Wheel Rug, Revisited


Shaker “Wheel” rug.  http://www.willishenry.com/auctions/05/DougTowleCatalog/DougTowleCatalog.htm

Christine here.  In the July 2014 issue of the newsletter, I wrote an article on the “Wheel Rug,” which is a large central circle (or rarely, oval or square) surrounded by a lot of smaller circles. No, I didn’t give it that name; it was a name given to similar rugs in the early 1900’s, when the style was popular and common in both crocheted and braided rugs.

Since the next issue of the newsletter (if I can ever get it finished) is about flower rugs, I was thinking about wheel rugs, which are kind of flower-like, right?  So I decided that I wanted to make a large wheel rug.  Then I wanted to figure out how big a given number of braided rounds would need to be in order to fit neatly around a larger center circle.  I didn’t want to do this by trial and error.  I wanted to know ahead of time just what I was in for, and not have to add or subtract from a central circle in order to get everything to fit properly.

Another Shaker Wheel Rug -- from http://www.willishenry.com/auctions/05/DougTowleCatalog/DougTowleCatalog.htm

Another Shaker Wheel Rug from the Doug Towle Catalog

I took my usual course whenever I have a math question:  I went to my Math Professor husband and said, “Please figure this out for me so that I get a formula.”  He looked at my example of a large circle surrounded by 18 smaller ones drawn out on the back of an envelope and frowned.  “I’m grading quizzes,” he said, hedging.  “Whenever you can get to it,” I said.

He returned 2 days later with a formula that involved the radius of the center circle, and the cosign of something else… and a theta symbol… and my eyes crossed.  But he was proud of himself for figuring it out, so I sat there and listened to his (long) explanation of different approaches he had taken and how he finally figured out how to solve the problem and generate a formula for me.  I thanked him for all of his hard work, patted him on the back in congratulation, and promptly buried his formula calculations in a stack of papers that I will surreptitiously throw out.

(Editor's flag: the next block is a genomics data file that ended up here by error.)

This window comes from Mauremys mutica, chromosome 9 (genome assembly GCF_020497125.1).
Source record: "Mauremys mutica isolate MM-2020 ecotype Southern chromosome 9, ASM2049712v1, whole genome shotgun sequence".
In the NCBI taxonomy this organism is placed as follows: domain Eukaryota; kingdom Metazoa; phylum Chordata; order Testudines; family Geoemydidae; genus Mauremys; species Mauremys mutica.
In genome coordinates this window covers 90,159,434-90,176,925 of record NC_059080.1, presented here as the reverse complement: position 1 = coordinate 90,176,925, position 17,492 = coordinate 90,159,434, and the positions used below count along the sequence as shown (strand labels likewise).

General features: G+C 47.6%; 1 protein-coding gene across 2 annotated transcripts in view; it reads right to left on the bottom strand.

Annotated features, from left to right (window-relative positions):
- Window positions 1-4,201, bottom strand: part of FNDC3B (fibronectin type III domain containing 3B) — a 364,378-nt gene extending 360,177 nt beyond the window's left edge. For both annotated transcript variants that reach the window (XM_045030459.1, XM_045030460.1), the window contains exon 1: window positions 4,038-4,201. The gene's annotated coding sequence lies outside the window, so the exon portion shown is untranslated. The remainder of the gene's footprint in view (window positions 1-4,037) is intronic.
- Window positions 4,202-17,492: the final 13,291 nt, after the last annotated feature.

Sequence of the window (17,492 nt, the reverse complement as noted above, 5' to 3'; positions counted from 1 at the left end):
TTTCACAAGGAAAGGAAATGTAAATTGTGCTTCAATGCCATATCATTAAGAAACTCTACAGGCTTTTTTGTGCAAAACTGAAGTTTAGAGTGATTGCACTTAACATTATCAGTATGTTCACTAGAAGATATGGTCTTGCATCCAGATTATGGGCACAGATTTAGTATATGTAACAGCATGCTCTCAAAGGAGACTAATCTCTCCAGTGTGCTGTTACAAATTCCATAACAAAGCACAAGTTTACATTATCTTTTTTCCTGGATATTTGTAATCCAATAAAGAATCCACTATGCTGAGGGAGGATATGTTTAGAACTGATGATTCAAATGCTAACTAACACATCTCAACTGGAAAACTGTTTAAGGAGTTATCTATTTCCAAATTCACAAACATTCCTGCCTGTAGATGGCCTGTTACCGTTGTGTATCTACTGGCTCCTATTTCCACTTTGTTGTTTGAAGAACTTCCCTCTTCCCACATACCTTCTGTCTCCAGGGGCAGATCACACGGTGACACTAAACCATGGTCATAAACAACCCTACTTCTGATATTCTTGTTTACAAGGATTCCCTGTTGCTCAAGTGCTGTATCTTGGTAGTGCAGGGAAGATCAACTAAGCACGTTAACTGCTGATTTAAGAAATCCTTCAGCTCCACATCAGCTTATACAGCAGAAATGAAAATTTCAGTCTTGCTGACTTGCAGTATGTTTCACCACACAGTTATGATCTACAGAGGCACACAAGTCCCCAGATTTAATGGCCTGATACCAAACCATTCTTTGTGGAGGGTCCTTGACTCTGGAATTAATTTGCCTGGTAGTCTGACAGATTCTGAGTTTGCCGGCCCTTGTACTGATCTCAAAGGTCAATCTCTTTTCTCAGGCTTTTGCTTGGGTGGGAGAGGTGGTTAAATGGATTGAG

I like math, I really do, but my last course in trigonometry was 39 years ago.  The cosigns and the theta in the formula creeped me out.  I’m good with algebra, but prefer to leave trig alone.

So, I did what I should have done to begin with:  I googled it. “Size of circles around a center sphere,” and this wonderful website came up:  https://rechneronline.de/kreise/circles.php.  It has blanks for you to fill in the size of the center circle, the number of small circles you want to place around it, and it will do all the math for you and spit out the exact size of the smaller circles that you need.

Screen Shot 2018-05-24 at 9.22.16 AM

This is the sort of image you get when you pick your sizes and colors from the rechneronline.de/kreise/circles.php website

Now, the only problem – and it’s a minor one – is that we’re used to thinking of our braided circles in terms of diameter.  The website requires you to enter the radius of the center circle, and it gives you an answer for the size of the outer circles with their radius also.  So you just have to remember that the diameter that you want is two times the radius.

Example:  I have a 72” (6 feet) diameter circle, so I enter the following:

Radius center circle:  36
Number of outer circles:  20
Gap between outer circles:  0
Click on “calculate and plot” and you see:  Radius outer circles:  6.6”.
So, the diameter of the outer circles is 2 times the radius or 13.2” to place 20 of them around a 6 foot center round braided rug.

And look!  You escape trigonometry.  Wonderful!